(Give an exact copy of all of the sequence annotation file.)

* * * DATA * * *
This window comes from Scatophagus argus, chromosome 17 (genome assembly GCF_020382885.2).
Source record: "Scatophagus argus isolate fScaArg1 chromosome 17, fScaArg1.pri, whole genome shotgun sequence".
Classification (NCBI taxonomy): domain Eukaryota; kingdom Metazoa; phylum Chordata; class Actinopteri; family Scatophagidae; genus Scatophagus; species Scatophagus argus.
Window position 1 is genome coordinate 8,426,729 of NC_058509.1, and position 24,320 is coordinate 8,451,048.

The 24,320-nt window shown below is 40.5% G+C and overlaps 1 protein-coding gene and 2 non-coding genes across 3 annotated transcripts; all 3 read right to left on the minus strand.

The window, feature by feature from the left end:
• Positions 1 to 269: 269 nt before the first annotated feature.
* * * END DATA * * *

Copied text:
This window comes from Scatophagus argus, chromosome 17 (genome assembly GCF_020382885.2).
Source record: "Scatophagus argus isolate fScaArg1 chromosome 17, fScaArg1.pri, whole genome shotgun sequence".
Classification (NCBI taxonomy): domain Eukaryota; kingdom Metazoa; phylum Chordata; class Actinopteri; family Scatophagidae; genus Scatophagus; species Scatophagus argus.
Window position 1 is genome coordinate 8,426,729 of NC_058509.1, and position 24,320 is coordinate 8,451,048.

The 24,320-nt window shown below is 40.5% G+C and overlaps 1 protein-coding gene and 2 non-coding genes across 3 annotated transcripts; all 3 read right to left on the minus strand.

The window, feature by feature from the left end:
• Positions 1 to 269: 269 nt before the first annotated feature.